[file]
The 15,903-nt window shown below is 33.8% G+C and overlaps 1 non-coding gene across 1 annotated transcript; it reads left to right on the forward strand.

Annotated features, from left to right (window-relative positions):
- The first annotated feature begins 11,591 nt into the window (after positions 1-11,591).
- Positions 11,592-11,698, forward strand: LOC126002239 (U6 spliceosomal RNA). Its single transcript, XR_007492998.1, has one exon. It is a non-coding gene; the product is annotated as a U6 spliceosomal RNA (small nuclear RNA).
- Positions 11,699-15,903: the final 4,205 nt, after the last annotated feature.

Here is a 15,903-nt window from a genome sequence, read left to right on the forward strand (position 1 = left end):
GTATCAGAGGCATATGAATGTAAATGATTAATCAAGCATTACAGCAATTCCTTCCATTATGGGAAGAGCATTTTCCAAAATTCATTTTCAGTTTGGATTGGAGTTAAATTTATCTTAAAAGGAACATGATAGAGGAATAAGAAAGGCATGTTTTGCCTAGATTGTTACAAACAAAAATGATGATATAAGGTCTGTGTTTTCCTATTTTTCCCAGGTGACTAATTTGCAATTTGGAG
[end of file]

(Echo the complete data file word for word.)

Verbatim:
The 15,903-nt window shown below is 33.8% G+C and overlaps 1 non-coding gene across 1 annotated transcript; it reads left to right on the forward strand.

Annotated features, from left to right (window-relative positions):
- The first annotated feature begins 11,591 nt into the window (after positions 1-11,591).
- Positions 11,592-11,698, forward strand: LOC126002239 (U6 spliceosomal RNA). Its single transcript, XR_007492998.1, has one exon. It is a non-coding gene; the product is annotated as a U6 spliceosomal RNA (small nuclear RNA).
- Positions 11,699-15,903: the final 4,205 nt, after the last annotated feature.

Here is a 15,903-nt window from a genome sequence, read left to right on the forward strand (position 1 = left end):
GTATCAGAGGCATATGAATGTAAATGATTAATCAAGCATTACAGCAATTCCTTCCATTATGGGAAGAGCATTTTCCAAAATTCATTTTCAGTTTGGATTGGAGTTAAATTTATCTTAAAAGGAACATGATAGAGGAATAAGAAAGGCATGTTTTGCCTAGATTGTTACAAACAAAAATGATGATATAAGGTCTGTGTTTTCCTATTTTTCCCAGGTGACTAATTTGCAATTTGGAG